This page contains detailed information on how to become a successful MAAS documentation writer. Welcome to the club.
Once you have permission to edit the doc, you can modify any article by choosing the link at the bottom, entitled, “Help improve this document in the forum.” Recognize that what you change will be posted instantly. Check your work carefully before saving your edits!
Some questions to ask yourself as you are contributing:
Does your reply improve the conversation in some way?
Is your contribution kind to fellow community members?
Is your constructive criticism focused on ideas, and not people?
Are you certain of the technical accuracy of your contribution?
If you can answer these questions in the affirmative, your edits should be welcome.
Style and language
Please follow these guidelines for style and language:
- Use a spell checker.
- Resist being overly formal.
- Verify hyperlinks and examples.
- Target audience: intermediate system administrator, not a developer.
- Use British English (en-GB). See language details, including a comparison with American English (en-US).
- Never break a hyperlink with a carriage return.
Note that the document markup is not particularly complicated. For the most part, if you rely on the formatting bar just above the editor window – or use standard HTML – you shouldn’t have much difficulty.
Headers are simple to create, using standard HTML:
<h2 id="optional-unique-id>Heading Level 2</h2> <h3 id="optional-unique-id>Heading Level 3</h3> ... and so on...
Bold and Italic Text
Bold and italic text can be indicated in two different ways. You can use standard HMTL markup:
<strong>Bold Text</strong> <em>Italic Text</em>
You can also use the local editor markup:
**strong** _italic_ (note that's just a single underbar)
A code block (or preformatted text) is inserted by indenting four spaces:
maas command do something maas command do something else ```
You can use this style anytime you want to present:
- a command line sequence,
- a preformatted block of text,
- a block of text in which you need to escape markup sequences (as above),
- a code listing where indentation and monospace font are important.
Use a <code> tag to mark
inline filenames and other literals as code examples. Alternatively, you can also use the
backtick, like this:
...can also use the `backtick`, like this...
An admonishment distinguishes information from the rest of the text. The syntax begins with the markup tag
[note] and ends with the corresponding closure
[note type="admonishment-type" status="Admonishment title"] Admonishment text. [/note]
admonishment-typecan be ‘Note’, ‘Warning’, ‘Positive’, or ‘Negative’.
Admonishment titleis an optional title, formatted with whatever markups you desire.
Admonishment textis the text you wish to convey.
A ‘Note’ type admonishment is marked up like this:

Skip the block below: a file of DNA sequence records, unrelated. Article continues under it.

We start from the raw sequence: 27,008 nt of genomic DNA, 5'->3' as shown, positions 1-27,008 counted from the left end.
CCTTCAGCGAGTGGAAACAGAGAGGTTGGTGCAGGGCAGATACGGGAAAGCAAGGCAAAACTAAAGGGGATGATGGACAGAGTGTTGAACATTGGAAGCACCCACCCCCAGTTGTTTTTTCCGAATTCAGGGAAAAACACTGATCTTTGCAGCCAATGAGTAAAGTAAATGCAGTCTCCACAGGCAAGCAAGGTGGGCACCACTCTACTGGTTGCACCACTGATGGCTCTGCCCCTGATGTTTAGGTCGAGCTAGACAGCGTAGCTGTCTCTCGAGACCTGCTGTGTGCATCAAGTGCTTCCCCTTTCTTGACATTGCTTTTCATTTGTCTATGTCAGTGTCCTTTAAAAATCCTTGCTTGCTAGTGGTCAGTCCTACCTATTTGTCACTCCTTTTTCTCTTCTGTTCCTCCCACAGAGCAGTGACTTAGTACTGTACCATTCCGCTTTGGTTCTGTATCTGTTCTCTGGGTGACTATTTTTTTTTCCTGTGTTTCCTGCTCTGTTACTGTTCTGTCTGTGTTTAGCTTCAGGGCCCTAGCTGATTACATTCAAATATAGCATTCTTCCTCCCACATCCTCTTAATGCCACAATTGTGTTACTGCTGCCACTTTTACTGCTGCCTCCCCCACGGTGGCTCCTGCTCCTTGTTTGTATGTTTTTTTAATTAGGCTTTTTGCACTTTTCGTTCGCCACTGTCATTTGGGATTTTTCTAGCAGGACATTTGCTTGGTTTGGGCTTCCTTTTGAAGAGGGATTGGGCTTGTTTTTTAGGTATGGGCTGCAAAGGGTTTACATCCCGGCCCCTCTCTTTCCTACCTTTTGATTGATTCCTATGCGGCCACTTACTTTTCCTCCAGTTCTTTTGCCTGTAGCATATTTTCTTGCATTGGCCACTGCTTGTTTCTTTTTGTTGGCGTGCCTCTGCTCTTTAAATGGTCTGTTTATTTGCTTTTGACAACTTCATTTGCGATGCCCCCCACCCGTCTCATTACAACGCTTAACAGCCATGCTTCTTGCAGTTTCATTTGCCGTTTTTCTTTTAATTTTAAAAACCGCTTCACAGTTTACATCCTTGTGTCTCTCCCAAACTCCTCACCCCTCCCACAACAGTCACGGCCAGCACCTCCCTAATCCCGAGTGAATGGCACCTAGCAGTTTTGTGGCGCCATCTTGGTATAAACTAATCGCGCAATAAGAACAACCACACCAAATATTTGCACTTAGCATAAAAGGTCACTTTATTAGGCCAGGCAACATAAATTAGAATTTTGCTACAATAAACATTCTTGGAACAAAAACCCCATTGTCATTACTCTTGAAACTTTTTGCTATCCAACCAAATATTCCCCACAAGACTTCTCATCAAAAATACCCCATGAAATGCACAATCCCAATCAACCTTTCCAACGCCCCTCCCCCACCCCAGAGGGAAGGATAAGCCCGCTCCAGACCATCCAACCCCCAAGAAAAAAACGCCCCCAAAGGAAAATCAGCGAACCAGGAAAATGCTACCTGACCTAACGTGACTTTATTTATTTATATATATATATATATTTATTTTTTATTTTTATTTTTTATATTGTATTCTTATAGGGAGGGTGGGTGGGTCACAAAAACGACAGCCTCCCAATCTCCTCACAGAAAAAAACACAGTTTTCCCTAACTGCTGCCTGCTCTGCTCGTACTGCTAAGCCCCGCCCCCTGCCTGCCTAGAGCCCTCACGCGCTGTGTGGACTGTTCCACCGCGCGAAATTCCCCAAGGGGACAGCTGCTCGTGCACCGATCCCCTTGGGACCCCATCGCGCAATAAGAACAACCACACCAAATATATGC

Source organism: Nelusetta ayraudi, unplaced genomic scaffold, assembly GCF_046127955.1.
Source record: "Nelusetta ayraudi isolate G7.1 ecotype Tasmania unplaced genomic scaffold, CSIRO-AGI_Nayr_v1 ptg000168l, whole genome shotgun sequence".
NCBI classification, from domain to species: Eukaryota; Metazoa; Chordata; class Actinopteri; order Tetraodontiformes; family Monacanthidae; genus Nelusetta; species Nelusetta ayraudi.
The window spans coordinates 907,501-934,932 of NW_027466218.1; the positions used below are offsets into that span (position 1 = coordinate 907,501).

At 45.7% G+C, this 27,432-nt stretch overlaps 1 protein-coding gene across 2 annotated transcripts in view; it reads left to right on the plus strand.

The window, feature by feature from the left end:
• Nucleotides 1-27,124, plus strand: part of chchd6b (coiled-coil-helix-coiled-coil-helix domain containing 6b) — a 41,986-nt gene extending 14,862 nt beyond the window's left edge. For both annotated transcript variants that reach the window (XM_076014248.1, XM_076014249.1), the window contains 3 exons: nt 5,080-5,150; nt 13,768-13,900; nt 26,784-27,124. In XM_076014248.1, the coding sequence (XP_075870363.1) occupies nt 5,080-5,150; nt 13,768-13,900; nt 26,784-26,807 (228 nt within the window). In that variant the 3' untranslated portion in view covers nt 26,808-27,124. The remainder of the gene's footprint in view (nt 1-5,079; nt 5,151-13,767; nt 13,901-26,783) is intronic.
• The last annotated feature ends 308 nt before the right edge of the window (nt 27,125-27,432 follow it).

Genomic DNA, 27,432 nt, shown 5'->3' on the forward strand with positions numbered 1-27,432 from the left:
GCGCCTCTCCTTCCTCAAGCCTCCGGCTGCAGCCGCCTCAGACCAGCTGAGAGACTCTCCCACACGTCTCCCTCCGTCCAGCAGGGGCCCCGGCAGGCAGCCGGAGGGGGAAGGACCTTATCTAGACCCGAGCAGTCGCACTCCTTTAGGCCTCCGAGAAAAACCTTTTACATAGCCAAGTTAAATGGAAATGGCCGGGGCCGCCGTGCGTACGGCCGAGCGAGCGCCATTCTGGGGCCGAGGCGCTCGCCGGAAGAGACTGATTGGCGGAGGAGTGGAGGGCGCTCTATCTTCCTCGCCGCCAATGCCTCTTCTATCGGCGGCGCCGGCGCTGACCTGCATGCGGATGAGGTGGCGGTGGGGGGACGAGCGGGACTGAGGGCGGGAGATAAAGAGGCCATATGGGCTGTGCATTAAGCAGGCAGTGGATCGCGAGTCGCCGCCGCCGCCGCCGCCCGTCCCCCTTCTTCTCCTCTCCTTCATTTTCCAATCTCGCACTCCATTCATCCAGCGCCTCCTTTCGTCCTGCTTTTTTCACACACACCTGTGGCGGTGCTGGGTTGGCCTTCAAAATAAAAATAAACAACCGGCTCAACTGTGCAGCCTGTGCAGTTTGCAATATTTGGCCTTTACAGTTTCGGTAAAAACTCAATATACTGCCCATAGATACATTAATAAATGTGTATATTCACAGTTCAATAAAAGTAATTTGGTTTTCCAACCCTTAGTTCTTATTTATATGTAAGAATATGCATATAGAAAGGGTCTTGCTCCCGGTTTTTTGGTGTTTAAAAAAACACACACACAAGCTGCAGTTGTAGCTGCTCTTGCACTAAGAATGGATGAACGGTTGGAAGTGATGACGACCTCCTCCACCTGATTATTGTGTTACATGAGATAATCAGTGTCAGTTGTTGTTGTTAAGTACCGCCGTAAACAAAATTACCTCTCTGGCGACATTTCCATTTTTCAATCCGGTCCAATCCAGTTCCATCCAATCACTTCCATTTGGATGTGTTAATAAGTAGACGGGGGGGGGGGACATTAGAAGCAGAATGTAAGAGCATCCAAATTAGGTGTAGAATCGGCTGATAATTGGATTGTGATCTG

[note status="Note"] If KVM-backed nodes are used, ensure that the 'maas' user on the rack controller can connect to the KVM host using a passphraseless private SSH key. [/note]
And it will appear as:
Note: If KVM-backed nodes are used, ensure that the ‘maas’ user on the rack controller can connect to the KVM host using a passphraseless private SSH key.
Mark up a standard ‘Warning’ type admonishment this way:
[note type="caution" status="Warning"] Data will be lost unless you do the right thing. [/note]
And it will appear like this:
Warning: Data will be lost unless you do the right thing.
A ‘Positive’ type admonishment should be entered as follows:
[note type="positive" status="High score"] A positive note that should include a title. [/note]
It will show up in the document like this:
High score: A positive note that should include a title.
Finally, a ‘Negative’ type admonishment, with its title, could be marked up like this:
[note type="negative" status="Game over"] A negative note that should include a title. [/note]
And will look this way to the reader:
Game over: A negative note that should include a title.
Occasionally it may be appropriate to include a comment to explain or organize some text. This ends up as an HTML comment – which can be read online, even if only in the browser inspection window – so take it seriously:
<!-- The below text may be removed soon. -->
Links to internal files or external URLs use the following format:
visible text is what will appear on the web page. The
URL is used to refer to the destination, which is a fully-qualified URL. For example:
Refer to [Google](https://www.google.com).
which would show up as “Refer to Google.”
An image should not be overly cropped - allow for context. When ready, place the image file in the
In terms of linking, they are managed very similarly to hyperlinks. However, they are placed on their own line; are preceded by an exclamation point; and both the label and destination have a specific naming convention:
![web UI showing node view](/uploads/default/original/1X/1f2e6cf2879e391e7ae1ad537cc9ce1baa119f86.png)
This image would appear in this way:
Do not use a “Caps Everywhere” style. It is only used in level one headers and the title metadata. References (visible text) to these page titles (including the navigation) should just capitalize the first letter. Obviously, this does not pertain to words that should always be capitalized according to basic grammar rules (e.g. acronyms, proper nouns).